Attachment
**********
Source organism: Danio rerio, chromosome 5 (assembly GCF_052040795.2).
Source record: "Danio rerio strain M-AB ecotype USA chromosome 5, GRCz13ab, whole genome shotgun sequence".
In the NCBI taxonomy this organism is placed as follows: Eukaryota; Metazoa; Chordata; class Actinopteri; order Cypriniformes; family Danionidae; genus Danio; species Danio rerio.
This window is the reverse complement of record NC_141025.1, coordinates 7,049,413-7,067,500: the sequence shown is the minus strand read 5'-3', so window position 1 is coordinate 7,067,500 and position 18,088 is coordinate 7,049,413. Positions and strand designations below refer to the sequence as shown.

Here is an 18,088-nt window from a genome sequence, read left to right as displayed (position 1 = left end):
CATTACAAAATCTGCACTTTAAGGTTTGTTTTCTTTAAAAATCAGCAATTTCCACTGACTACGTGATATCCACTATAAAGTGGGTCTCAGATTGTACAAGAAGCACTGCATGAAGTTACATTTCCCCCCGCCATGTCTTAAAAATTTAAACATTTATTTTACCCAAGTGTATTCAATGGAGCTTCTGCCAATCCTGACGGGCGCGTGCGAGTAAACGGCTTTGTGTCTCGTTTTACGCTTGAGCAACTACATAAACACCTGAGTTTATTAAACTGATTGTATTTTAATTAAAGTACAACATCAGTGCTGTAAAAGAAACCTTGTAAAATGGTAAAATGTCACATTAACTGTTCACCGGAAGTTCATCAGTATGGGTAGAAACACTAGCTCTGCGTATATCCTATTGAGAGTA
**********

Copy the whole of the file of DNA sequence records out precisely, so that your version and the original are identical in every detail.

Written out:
Source organism: Danio rerio, chromosome 5 (assembly GCF_052040795.2).
Source record: "Danio rerio strain M-AB ecotype USA chromosome 5, GRCz13ab, whole genome shotgun sequence".
In the NCBI taxonomy this organism is placed as follows: Eukaryota; Metazoa; Chordata; class Actinopteri; order Cypriniformes; family Danionidae; genus Danio; species Danio rerio.
This window is the reverse complement of record NC_141025.1, coordinates 7,049,413-7,067,500: the sequence shown is the minus strand read 5'-3', so window position 1 is coordinate 7,067,500 and position 18,088 is coordinate 7,049,413. Positions and strand designations below refer to the sequence as shown.

Here is an 18,088-nt window from a genome sequence, read left to right as displayed (position 1 = left end):
CATTACAAAATCTGCACTTTAAGGTTTGTTTTCTTTAAAAATCAGCAATTTCCACTGACTACGTGATATCCACTATAAAGTGGGTCTCAGATTGTACAAGAAGCACTGCATGAAGTTACATTTCCCCCCGCCATGTCTTAAAAATTTAAACATTTATTTTACCCAAGTGTATTCAATGGAGCTTCTGCCAATCCTGACGGGCGCGTGCGAGTAAACGGCTTTGTGTCTCGTTTTACGCTTGAGCAACTACATAAACACCTGAGTTTATTAAACTGATTGTATTTTAATTAAAGTACAACATCAGTGCTGTAAAAGAAACCTTGTAAAATGGTAAAATGTCACATTAACTGTTCACCGGAAGTTCATCAGTATGGGTAGAAACACTAGCTCTGCGTATATCCTATTGAGAGTA